Arbor tree planting set Monday at city park

Members of the Hermann Tree Commission and Missouri Department of Conservation turned out at the city park Monday morning to plant a series of new trees. The activity was held in lieu of an April cancellation of the traditional Arbor Day program, due to the pandemic. Hermann is a member of Tree City USA, with the commission and MDC officials participating in tree plantings over the past decade to enhance local beautification efforts.

The Hermann Tree Commission is working with Hermann teachers and students in organizing a Tree City USA observance set for Monday, Oct. 19, at Hermann City Park.


The commission has been involved in various projects over the past decade, toward a goal of greening up the city. The Tree City is a nationwide movement that helps communities manage and expand their public trees.


Because of Covid-19, Hermann couldn't celebrate Arbor Day 2020 this April. In lieu of Arbor Day celebration, the Hermann Tree Commission will be holding an Arbor tree planting in Hermann City Park Camping and RV site at 9 a.m. Monday, Oct. 19. The planting site will be within walking distance of school.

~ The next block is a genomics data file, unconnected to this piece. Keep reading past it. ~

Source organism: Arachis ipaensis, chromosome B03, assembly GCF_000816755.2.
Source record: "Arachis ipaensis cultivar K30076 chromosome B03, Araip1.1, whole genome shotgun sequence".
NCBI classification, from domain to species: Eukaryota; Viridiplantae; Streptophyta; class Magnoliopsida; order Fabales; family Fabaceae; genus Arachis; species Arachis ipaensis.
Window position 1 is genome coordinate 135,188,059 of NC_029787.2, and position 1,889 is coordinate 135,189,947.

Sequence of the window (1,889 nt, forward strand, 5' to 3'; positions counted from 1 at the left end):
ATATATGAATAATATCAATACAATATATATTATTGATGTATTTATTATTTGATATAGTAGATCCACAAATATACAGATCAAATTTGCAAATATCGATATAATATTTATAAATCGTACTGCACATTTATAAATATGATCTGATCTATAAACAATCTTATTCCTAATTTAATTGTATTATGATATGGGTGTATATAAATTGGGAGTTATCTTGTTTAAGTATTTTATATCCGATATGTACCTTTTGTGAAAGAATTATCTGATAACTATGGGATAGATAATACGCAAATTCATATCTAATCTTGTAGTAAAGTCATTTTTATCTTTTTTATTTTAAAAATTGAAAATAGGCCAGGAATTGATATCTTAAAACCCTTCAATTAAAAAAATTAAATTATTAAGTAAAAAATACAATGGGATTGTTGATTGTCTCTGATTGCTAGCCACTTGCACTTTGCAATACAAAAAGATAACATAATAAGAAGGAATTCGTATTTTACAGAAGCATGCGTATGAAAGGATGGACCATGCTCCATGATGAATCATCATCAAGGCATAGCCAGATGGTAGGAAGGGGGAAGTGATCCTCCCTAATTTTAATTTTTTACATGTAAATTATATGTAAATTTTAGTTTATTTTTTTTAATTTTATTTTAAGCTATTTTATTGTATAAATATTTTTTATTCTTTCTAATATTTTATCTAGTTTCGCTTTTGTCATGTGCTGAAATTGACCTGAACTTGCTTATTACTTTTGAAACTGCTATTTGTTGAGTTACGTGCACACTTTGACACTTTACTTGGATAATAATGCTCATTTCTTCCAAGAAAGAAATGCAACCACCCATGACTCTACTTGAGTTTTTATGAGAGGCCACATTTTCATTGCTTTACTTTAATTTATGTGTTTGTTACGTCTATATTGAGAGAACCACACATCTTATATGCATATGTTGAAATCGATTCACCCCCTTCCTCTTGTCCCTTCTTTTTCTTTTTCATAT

Please call Clark Gantzer at (573) 823-0611 for more information.


In other news related to the Tree Commission, the Missouri Department of Conservation has announced that it has awarded a $10,000 grant to Hermann for education and planting trees, primarily in Upper City Park. The award is part of the state's Tree Resource Improvement and Maintenance (TRIM) program. Terms of the cost-share program were approved at Monday night's Hermann Board of Aldermen meeting.


TRIM grants offer cost-share funding for government agencies, schools and nonprofit groups to manage, improve or conserve trees on public lands. Grant funds are matched by each grant recipient to help with tree inventories, pruning, planting, removals, and educational programs, according to MDC.


Trees in in Missouri cities and towns provide an amazing number of benefits. They reduce air and water pollution, impact heating and cooling costs, and increase real estate values. They can improve physical and mental health and are even associated with reduced crime rates. Trees and green spaces help get people outside, fostering active living and neighborhood pride.


For more information, visit MDC's website at